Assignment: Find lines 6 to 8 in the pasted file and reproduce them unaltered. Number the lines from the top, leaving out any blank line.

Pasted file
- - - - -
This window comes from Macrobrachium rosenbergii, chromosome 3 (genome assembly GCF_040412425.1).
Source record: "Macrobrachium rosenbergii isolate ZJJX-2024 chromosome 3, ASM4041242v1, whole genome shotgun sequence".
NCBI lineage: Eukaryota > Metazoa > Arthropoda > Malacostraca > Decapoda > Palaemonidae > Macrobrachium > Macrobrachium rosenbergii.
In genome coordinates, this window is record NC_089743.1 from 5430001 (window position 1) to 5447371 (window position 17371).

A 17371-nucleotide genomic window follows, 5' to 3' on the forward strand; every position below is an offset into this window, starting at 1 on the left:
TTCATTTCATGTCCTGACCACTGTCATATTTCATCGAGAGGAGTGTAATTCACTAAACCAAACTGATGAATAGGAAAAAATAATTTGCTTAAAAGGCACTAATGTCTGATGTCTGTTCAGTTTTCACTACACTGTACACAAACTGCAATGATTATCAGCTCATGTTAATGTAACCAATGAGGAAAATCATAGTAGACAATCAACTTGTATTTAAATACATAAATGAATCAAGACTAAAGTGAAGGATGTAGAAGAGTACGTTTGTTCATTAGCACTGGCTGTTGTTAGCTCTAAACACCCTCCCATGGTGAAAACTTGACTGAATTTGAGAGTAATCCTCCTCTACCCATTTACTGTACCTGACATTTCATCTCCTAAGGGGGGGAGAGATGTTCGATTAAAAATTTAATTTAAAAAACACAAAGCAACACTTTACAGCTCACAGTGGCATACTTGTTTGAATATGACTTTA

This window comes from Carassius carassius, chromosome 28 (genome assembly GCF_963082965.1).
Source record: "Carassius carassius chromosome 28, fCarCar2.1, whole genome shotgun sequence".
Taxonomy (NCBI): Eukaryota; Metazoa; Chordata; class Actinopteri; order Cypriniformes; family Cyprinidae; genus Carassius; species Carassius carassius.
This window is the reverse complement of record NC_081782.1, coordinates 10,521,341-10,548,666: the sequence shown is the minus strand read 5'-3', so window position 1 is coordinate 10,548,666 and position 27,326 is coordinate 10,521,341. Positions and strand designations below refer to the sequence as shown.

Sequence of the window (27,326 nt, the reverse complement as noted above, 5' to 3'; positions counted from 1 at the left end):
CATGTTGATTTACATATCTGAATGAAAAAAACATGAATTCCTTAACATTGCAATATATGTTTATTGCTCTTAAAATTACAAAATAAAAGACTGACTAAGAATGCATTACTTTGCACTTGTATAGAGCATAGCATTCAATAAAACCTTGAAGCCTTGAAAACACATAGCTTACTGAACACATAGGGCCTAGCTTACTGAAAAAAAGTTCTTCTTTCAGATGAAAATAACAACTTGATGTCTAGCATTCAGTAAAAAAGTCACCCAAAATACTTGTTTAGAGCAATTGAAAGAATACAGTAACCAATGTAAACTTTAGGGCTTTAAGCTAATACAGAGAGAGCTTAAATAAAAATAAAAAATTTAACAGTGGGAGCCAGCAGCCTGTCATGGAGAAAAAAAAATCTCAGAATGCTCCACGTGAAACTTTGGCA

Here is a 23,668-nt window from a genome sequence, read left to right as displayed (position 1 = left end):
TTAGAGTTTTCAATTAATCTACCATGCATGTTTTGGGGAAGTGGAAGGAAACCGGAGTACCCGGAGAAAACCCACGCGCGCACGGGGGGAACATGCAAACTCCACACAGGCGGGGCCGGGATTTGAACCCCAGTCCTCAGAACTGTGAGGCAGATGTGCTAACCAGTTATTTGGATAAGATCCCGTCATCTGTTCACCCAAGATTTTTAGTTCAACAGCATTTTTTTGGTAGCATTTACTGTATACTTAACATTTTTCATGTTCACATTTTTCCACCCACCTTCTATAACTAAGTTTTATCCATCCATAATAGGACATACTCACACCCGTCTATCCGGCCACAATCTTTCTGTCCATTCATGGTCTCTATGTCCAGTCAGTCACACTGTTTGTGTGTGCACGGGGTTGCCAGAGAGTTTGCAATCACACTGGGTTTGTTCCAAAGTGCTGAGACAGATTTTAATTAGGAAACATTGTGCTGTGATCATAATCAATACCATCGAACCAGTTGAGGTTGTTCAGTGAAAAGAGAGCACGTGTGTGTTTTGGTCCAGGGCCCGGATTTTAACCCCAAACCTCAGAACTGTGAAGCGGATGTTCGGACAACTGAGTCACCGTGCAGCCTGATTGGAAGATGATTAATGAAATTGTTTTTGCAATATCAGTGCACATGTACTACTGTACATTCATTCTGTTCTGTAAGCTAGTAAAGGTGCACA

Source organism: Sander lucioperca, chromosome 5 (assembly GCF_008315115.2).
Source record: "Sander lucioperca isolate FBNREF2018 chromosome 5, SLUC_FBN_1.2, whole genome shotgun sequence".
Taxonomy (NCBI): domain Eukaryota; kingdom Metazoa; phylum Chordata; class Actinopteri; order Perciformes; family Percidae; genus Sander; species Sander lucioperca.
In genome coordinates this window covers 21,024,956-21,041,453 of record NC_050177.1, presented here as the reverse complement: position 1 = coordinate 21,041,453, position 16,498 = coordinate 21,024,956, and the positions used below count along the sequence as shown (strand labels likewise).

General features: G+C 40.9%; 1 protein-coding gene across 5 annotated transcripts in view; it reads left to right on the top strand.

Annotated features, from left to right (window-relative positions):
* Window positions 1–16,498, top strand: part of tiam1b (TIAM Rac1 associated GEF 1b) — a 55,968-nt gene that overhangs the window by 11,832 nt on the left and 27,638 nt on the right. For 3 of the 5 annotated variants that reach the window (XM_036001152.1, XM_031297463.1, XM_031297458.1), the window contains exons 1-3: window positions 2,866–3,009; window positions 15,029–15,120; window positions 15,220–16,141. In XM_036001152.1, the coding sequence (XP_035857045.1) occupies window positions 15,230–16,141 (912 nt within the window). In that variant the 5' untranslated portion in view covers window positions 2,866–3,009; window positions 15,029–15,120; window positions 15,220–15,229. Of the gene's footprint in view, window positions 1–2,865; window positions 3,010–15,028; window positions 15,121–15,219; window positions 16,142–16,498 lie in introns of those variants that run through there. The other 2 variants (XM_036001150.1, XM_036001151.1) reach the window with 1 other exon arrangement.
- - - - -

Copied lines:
TTCATTTCATGTCCTGACCACTGTCATATTTCATCGAGAGGAGTGTAATTCACTAAACCAAACTGATGAATAGGAAAAAATAATTTGCTTAAAAGGCACTAATGTCTGATGTCTGTTCAGTTTTCACTACACTGTACACAAACTGCAATGATTATCAGCTCATGTTAATGTAACCAATGAGGAAAATCATAGTAGACAATCAACTTGTATTTAAATACATAAATGAATCAAGACTAAAGTGAAGGATGTAGAAGAGTACGTTTGTTCATTAGCACTGGCTGTTGTTAGCTCTAAACACCCTCCCATGGTGAAAACTTGACTGAATTTGAGAGTAATCCTCCTCTACCCATTTACTGTACCTGACATTTCATCTCCTAAGGGGGGGAGAGATGTTCGATTAAAAATTTAATTTAAAAAACACAAAGCAACACTTTACAGCTCACAGTGGCATACTTGTTTGAATATGACTTTA

This window comes from Carassius carassius, chromosome 28 (genome assembly GCF_963082965.1).
Source record: "Carassius carassius chromosome 28, fCarCar2.1, whole genome shotgun sequence".